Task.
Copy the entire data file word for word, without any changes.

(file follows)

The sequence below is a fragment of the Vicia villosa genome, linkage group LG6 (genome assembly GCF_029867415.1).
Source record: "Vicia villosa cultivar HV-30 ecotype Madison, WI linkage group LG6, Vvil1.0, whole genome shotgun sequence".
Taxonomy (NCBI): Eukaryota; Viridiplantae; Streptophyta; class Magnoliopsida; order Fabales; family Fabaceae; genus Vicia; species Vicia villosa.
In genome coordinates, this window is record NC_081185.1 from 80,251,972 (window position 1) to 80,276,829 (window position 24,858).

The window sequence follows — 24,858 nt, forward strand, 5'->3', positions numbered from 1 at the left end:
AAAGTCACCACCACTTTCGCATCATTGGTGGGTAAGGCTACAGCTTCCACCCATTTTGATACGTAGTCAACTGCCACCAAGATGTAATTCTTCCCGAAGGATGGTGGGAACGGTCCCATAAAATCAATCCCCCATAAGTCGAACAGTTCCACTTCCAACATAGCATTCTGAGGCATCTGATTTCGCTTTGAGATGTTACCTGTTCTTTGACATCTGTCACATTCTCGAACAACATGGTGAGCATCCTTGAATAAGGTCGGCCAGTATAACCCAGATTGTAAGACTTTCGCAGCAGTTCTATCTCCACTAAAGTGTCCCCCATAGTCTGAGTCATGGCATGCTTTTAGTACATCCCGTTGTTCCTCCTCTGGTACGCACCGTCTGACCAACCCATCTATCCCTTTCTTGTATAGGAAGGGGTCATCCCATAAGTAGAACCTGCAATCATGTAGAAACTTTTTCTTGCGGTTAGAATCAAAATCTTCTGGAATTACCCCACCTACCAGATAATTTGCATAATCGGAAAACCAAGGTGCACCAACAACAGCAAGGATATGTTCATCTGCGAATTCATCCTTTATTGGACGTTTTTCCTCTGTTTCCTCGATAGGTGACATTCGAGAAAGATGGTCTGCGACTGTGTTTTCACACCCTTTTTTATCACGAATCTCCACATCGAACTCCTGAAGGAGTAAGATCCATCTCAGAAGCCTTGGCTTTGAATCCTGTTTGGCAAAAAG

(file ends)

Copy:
The sequence below is a fragment of the Vicia villosa genome, linkage group LG6 (genome assembly GCF_029867415.1).
Source record: "Vicia villosa cultivar HV-30 ecotype Madison, WI linkage group LG6, Vvil1.0, whole genome shotgun sequence".
Taxonomy (NCBI): Eukaryota; Viridiplantae; Streptophyta; class Magnoliopsida; order Fabales; family Fabaceae; genus Vicia; species Vicia villosa.
In genome coordinates, this window is record NC_081185.1 from 80,251,972 (window position 1) to 80,276,829 (window position 24,858).

The window sequence follows — 24,858 nt, forward strand, 5'->3', positions numbered from 1 at the left end:
AAAGTCACCACCACTTTCGCATCATTGGTGGGTAAGGCTACAGCTTCCACCCATTTTGATACGTAGTCAACTGCCACCAAGATGTAATTCTTCCCGAAGGATGGTGGGAACGGTCCCATAAAATCAATCCCCCATAAGTCGAACAGTTCCACTTCCAACATAGCATTCTGAGGCATCTGATTTCGCTTTGAGATGTTACCTGTTCTTTGACATCTGTCACATTCTCGAACAACATGGTGAGCATCCTTGAATAAGGTCGGCCAGTATAACCCAGATTGTAAGACTTTCGCAGCAGTTCTATCTCCACTAAAGTGTCCCCCATAGTCTGAGTCATGGCATGCTTTTAGTACATCCCGTTGTTCCTCCTCTGGTACGCACCGTCTGACCAACCCATCTATCCCTTTCTTGTATAGGAAGGGGTCATCCCATAAGTAGAACCTGCAATCATGTAGAAACTTTTTCTTGCGGTTAGAATCAAAATCTTCTGGAATTACCCCACCTACCAGATAATTTGCATAATCGGAAAACCAAGGTGCACCAACAACAGCAAGGATATGTTCATCTGCGAATTCATCCTTTATTGGACGTTTTTCCTCTGTTTCCTCGATAGGTGACATTCGAGAAAGATGGTCTGCGACTGTGTTTTCACACCCTTTTTTATCACGAATCTCCACATCGAACTCCTGAAGGAGTAAGATCCATCTCAGAAGCCTTGGCTTTGAATCCTGTTTGGCAAAAAG